**** Muher language
**** Goggot language
**** West Gurage languages
***** Inor language
***** Mesmes language (extinct)
***** Mesqan language
***** Chaha (Sebat Bet Gurage)
***** Ezha language
***** Gumer language
***** Gura language
***** Gyeto language
***** Indegen language
***** Iner language

* Cushitic
** Agaw languages
*** Awngi language
*** Kunfal language
*** Qimant language
*** Xamtanga language
** East Cushitic
*** Afar language (also in Djibouti)
*** Alaba language
*** Arbore language
*** Baiso language
*** Bussa language
*** Burji language
*** Daasanach language (also in Kenya)
*** Dirasha language
*** Gawwada language
*** Gedeo language
*** Hadiyya language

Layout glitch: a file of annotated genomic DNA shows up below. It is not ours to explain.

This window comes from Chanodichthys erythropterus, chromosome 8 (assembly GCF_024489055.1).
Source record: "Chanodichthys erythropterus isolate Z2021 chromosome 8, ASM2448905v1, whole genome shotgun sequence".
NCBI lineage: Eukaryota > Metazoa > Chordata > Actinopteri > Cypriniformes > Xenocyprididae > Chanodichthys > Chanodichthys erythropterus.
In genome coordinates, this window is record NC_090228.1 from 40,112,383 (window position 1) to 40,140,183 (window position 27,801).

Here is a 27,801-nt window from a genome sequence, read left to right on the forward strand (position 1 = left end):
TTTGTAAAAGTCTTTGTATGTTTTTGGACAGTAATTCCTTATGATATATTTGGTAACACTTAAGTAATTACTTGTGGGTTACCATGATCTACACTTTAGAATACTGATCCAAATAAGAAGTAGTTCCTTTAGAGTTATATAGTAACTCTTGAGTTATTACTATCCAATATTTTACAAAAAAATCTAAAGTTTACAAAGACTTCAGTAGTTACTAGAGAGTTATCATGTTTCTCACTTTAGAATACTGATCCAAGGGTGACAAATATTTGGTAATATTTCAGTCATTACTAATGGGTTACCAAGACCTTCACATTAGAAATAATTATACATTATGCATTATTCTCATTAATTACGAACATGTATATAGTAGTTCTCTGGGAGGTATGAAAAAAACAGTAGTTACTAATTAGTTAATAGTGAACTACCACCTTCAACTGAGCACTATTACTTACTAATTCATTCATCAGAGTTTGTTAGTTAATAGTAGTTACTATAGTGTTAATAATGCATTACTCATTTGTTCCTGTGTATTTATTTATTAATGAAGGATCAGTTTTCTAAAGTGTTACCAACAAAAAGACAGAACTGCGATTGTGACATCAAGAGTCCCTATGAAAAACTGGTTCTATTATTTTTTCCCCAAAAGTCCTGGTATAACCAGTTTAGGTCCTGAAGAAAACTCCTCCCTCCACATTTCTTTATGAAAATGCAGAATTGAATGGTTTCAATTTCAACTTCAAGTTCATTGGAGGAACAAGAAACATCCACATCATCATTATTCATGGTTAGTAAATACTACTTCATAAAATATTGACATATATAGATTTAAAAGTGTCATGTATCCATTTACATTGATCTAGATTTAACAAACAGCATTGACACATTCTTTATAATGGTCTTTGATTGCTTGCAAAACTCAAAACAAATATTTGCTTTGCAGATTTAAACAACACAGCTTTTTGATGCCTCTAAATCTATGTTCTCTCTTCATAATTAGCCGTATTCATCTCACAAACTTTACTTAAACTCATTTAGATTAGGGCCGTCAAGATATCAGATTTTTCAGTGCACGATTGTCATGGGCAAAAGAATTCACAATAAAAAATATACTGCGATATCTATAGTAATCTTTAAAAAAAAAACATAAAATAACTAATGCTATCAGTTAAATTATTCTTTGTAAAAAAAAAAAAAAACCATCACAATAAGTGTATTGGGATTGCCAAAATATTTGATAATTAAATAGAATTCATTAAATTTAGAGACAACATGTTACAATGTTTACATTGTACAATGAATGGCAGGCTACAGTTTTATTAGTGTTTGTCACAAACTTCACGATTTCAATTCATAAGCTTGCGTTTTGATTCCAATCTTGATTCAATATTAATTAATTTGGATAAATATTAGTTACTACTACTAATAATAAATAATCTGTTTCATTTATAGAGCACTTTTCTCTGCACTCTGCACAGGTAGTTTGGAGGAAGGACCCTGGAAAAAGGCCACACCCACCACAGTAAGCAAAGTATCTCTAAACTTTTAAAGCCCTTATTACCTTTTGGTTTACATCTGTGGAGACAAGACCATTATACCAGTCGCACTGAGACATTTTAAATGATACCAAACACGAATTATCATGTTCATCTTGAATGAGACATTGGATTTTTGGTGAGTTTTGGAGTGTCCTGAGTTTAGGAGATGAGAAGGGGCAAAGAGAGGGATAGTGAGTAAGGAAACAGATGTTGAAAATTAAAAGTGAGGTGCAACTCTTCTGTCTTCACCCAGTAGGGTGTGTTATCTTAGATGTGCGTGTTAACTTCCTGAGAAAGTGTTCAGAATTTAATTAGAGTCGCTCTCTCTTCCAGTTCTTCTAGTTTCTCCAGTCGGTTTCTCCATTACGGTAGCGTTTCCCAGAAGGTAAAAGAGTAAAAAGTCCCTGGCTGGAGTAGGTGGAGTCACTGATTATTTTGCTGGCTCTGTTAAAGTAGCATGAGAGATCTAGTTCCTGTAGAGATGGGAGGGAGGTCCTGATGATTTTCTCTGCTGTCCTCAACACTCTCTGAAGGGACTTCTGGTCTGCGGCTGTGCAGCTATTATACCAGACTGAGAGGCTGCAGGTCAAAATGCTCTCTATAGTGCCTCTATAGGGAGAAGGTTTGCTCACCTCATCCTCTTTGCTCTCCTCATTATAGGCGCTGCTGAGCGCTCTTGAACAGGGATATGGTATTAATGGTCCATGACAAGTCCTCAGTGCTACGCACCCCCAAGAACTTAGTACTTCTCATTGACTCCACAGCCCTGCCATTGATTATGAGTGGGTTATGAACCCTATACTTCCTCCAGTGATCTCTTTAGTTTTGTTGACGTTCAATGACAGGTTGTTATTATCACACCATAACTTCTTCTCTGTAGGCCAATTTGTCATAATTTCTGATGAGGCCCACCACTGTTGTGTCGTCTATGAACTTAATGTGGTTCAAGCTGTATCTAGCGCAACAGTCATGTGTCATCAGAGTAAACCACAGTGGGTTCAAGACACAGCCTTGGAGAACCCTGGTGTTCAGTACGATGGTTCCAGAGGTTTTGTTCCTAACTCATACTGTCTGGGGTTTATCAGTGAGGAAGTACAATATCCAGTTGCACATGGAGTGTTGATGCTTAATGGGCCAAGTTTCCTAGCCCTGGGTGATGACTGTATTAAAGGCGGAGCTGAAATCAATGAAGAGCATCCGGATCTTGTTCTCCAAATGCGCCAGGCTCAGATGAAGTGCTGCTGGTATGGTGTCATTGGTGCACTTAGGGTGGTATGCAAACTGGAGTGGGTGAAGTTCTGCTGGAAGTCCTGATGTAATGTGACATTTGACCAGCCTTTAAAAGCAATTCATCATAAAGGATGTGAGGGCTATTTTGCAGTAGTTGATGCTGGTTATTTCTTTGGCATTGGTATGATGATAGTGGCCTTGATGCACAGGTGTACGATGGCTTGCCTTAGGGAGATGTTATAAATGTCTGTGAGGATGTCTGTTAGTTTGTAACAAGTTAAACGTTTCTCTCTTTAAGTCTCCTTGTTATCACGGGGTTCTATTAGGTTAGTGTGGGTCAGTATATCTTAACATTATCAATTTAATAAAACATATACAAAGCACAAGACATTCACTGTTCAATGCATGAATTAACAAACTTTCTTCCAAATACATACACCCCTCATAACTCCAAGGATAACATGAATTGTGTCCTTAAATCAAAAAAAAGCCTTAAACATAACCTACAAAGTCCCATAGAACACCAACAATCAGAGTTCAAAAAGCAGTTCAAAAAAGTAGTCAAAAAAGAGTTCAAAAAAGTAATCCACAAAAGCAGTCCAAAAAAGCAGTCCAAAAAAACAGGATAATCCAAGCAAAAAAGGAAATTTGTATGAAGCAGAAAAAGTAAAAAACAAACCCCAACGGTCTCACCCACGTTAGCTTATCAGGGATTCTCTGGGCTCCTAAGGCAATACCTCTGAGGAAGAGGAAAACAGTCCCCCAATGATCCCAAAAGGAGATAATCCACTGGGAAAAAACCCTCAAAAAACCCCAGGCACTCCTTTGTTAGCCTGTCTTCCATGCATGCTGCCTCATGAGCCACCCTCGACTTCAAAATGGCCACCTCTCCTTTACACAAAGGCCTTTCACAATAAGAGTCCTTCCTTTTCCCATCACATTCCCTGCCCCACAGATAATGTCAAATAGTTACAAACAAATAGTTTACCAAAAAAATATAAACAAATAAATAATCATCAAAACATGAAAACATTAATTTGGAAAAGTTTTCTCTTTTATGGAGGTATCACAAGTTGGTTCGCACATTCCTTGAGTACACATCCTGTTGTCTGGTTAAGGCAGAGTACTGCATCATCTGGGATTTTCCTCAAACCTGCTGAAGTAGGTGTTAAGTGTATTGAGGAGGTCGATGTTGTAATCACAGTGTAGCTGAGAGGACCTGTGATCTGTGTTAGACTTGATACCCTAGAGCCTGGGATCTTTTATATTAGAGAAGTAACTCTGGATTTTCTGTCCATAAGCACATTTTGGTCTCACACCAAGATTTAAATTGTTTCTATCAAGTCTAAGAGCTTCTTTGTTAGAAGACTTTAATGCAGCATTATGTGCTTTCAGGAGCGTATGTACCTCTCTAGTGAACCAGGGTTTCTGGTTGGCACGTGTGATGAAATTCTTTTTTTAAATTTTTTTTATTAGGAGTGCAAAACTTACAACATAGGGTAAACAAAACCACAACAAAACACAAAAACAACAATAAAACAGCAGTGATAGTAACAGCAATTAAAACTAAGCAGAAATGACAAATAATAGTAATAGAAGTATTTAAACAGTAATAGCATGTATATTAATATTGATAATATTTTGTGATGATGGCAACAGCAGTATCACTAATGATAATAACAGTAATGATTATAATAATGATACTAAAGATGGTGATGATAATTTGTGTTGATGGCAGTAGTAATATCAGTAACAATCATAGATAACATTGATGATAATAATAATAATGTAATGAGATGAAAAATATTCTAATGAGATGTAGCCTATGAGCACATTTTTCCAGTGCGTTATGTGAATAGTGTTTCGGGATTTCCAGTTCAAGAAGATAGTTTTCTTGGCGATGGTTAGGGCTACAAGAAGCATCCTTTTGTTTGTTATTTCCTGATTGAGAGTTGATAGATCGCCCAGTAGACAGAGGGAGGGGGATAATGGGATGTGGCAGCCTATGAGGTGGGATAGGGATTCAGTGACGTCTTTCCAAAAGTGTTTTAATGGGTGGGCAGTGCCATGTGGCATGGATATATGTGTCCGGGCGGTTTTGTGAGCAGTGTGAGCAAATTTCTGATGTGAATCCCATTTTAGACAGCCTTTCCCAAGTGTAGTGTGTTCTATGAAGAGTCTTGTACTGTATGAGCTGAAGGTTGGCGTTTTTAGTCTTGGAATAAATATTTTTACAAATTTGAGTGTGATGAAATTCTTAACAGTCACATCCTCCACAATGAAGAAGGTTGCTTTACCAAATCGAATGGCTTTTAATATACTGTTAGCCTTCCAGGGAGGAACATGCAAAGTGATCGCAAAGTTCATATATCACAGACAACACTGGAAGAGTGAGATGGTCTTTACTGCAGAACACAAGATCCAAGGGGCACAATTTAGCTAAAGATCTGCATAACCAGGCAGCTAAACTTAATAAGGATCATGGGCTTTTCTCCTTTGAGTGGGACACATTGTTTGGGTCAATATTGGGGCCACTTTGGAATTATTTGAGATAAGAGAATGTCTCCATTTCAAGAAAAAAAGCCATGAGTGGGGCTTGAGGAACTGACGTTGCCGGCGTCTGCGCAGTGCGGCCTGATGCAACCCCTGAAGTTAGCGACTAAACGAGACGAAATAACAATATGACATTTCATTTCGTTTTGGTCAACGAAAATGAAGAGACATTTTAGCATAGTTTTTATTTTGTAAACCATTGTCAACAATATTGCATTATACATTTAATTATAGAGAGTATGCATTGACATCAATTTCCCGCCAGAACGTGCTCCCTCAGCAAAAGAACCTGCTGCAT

*** Kambaata language
*** Konso language
*** Libido language
*** Oromo language (also in Kenya)
*** Saho language (also in Eritrea)
*** Sidamo language
*** Somali language (also in Somalia)
*** Tsamai language
*** Xamtanga language
* Omotic
** Aari language
** Anfillo language
** Bambassi language
** Basketo language
** Bench language
** Boro language, also called Shinasha
** Chara language
** Dime language
** Dizi language
** Dorze language
** Gamo-Gofa-Dawro
** Ganza language
** Hamer-Banna
** Hozo language
** Kachama-Ganjule
** Kafa language
** Karo language
** Koorete language
** Male language
** Melo language
** Nayi language
** Oyda language
** Seze language
** Shekkacho language
** Sheko language
** Wolaytta language
** Yemsa language
** Zayse-Zergulla language

;Nilo-Saharan
* Anuak language (also in Sudan)
* Berta language
* Gumuz language
* Kacipo-Balesi (also in Sudan)
* Komo language
* Kwama language
* Kwegu language
* Majang language
* Me'en language
* Murle (also in Sudan)
* Mursi language
* Nuer language (also in Sudan)